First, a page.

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The premier online source for science news since 1996. A service of the American Association for the Advancement of Science.
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Ice Age climate caused sediment sourcing 180 in Gulf of Mexico

Mar, 01/15/2019 - 23:00
The onset of the most recent ice age about 2.6 million years ago changed where the western Gulf of Mexico gets its supply of sediments. The finding adds new insight into how extreme climate change can directly impact fundamental geological processes and how those impacts play out across different environments.

Democratic governors have bold ideas to transform health care: Harvard researchers

Mar, 01/15/2019 - 23:00
Republican and Democratic governors have strikingly different visions for the future of health care, according to a new analysis published in the American Journal of Public Health. While Republican leaders favor maintaining or shrinking public health insurance programs, Democratic leaders are advancing several new proposals to expand public coverage, including 'public option' and single-payer health reforms.

Poll: Majority of millennials do not like Trump, Twitter

Mar, 01/15/2019 - 23:00
A new national poll of millennials looks at opinions on President Trump, social media, key issues and potential 2020 presidential candidates.

Immune cell clues offer hope to hypertension patients, study suggests

Mar, 01/15/2019 - 23:00
Scientists have pinpointed cells in the immune system that could be key to tackling high blood pressure. The findings also shed light on current medications that could increase risk of the disorder, which affects more than 12 million people in the UK.

Just like flipping a switch -- in only half a picosecond

Mar, 01/15/2019 - 23:00
Now, researchers at the University of Missouri have discovered spin flips happen in one half of one trillionth of a second, or half a picosecond in the course of a chemical reaction. To understand how fast it is -- watches count in seconds, sporting games are timed in 10ths of a second, and light travels just under 12 inches in one-billionth of a second. Spin flips are faster.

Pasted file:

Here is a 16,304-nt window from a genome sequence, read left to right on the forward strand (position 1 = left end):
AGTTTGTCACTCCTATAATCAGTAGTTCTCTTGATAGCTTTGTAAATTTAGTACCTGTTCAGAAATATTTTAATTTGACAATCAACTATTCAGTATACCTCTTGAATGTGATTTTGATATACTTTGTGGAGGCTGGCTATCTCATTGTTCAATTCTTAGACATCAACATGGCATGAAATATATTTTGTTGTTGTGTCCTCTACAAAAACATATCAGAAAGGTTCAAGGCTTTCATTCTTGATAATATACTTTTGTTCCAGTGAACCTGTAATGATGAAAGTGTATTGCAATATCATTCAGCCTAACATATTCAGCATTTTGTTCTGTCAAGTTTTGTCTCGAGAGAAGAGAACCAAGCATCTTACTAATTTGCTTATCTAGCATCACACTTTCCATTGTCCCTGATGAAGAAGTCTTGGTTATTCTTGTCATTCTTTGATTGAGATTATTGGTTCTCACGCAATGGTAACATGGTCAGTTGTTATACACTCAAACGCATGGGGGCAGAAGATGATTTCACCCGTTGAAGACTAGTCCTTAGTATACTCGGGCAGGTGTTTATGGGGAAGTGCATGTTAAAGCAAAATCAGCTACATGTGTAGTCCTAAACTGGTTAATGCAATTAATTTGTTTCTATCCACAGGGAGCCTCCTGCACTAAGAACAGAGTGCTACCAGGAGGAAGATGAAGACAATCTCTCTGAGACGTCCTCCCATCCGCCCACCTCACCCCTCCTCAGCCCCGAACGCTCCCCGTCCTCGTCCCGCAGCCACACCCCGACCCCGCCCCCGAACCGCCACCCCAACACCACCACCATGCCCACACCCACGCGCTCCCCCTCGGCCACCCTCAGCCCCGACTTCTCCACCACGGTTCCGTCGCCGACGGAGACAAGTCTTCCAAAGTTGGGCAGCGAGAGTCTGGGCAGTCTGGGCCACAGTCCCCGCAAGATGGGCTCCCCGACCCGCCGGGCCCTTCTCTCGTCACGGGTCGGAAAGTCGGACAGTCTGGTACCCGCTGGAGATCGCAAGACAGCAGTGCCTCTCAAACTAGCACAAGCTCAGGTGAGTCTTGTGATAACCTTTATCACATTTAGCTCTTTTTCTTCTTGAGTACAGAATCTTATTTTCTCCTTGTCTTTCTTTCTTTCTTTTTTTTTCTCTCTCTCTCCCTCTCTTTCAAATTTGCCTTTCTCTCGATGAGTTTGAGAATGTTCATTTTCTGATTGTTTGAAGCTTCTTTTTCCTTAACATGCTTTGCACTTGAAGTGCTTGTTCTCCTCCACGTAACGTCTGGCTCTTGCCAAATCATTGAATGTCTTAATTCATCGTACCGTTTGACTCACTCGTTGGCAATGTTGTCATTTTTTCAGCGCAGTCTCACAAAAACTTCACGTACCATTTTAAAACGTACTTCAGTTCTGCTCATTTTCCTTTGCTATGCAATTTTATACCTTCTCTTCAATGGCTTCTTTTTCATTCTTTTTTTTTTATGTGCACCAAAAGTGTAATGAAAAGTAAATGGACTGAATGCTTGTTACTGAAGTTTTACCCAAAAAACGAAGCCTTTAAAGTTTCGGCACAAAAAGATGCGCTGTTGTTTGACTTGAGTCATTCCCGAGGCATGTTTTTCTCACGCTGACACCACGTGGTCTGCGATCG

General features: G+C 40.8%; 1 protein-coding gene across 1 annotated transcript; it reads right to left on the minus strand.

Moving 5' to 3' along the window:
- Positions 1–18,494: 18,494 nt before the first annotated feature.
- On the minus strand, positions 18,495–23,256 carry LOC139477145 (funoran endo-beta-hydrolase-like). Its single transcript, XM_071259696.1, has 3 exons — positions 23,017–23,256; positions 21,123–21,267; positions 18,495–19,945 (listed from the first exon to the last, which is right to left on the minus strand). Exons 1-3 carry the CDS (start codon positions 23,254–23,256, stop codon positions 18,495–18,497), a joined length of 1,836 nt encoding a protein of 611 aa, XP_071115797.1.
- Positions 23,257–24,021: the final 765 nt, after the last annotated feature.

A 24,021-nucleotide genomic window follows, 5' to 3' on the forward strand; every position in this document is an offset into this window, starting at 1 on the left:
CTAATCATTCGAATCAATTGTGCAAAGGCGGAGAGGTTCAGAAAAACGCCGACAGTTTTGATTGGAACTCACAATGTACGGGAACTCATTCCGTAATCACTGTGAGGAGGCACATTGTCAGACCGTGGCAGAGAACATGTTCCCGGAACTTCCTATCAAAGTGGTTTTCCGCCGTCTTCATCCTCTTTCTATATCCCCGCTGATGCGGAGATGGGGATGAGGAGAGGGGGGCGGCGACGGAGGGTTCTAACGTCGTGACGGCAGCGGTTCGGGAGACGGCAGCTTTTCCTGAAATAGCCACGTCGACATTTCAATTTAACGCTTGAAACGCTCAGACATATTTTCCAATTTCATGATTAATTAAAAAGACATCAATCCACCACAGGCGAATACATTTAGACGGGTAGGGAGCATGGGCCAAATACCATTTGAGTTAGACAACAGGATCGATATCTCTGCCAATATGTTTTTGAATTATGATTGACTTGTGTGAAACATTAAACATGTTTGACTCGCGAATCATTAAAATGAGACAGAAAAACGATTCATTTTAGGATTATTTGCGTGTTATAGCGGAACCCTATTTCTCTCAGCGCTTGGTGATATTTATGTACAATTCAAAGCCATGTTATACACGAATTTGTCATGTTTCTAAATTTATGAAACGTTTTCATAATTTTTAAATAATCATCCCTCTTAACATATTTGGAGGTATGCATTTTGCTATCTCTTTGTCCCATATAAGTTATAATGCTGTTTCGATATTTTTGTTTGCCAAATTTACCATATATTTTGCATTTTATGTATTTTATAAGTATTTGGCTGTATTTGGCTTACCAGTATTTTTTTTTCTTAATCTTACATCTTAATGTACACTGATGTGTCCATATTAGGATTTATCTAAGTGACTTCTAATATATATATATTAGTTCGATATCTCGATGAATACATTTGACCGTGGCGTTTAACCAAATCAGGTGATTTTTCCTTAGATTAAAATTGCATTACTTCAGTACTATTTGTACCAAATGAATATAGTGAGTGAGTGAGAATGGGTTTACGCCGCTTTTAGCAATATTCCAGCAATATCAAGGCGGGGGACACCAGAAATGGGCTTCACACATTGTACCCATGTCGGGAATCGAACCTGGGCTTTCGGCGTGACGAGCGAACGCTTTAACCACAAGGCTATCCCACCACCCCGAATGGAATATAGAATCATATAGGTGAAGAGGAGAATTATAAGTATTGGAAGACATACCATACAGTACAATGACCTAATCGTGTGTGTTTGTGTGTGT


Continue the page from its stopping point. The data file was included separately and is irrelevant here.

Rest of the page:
Researchers create 'shortcut' to terpene biosynthesis in E. coli

Mar, 01/15/2019 - 23:00
Researchers from North Carolina State University have developed an artificial enzymatic pathway for synthesizing isoprenoids, or terpenes, in E.coli. This shorter, more efficient, cost-effective and customizable pathway transforms E. coli into a factory that can produce terpenes for use in everything from cancer drugs to biofuels.

Unintended side effects: antibiotic disruption of the gut microbiome dysregulates skeletal health

Mar, 01/15/2019 - 23:00
Diet and exercise regulate the accrual of bone mass, but some evidence suggests the microbiome may also play a role. Researchers at the Medical University of South Carolina examined how the gut microbiome impacts skeletal health and what happens when the system is perturbed. They showed that antibiotic disruption of the gut microbiota induced a pro-inflammatory response that led to increased osteoclast activity and suppressed bone mass accrual in the post-pubertal developing skeleton.

CHOP surgeons find opioids often overprescribed for elbow fractures in children

Mar, 01/15/2019 - 23:00
Opioid drugs prescribed to children for pain relief after a typical pediatric orthopaedic procedure may be significantly overprescribed, according to a new study by researchers at Children's Hospital of Philadelphia. The patients used less than 25 percent of the drugs, suggesting a potential risk of opioid diversion.

New study shows smoking accelerates aging

Mar, 01/15/2019 - 23:00
Smoking has long been proven to negatively affect people's overall health in multiple ways. The study shows that the smokers demonstrated a higher aging ratio, and both male and female smokers were predicted to be twice as old as their chronological age as compared to nonsmokers.

Only 13 percent of outpatient antibiotic prescriptions considered appropriate

Mar, 01/15/2019 - 23:00
Only 13 percent of outpatient antibiotic prescriptions are considered appropriate and 36 percent considered potentially appropriate, according to a new study from Northwestern Medicine, the University of Michigan and Harvard University's Brigham and Women's Hospital.The study provides the most extensive assessment of outpatient antibiotic prescriptions to date and demonstrates the scale of inappropriate antibiotic prescribing in the US.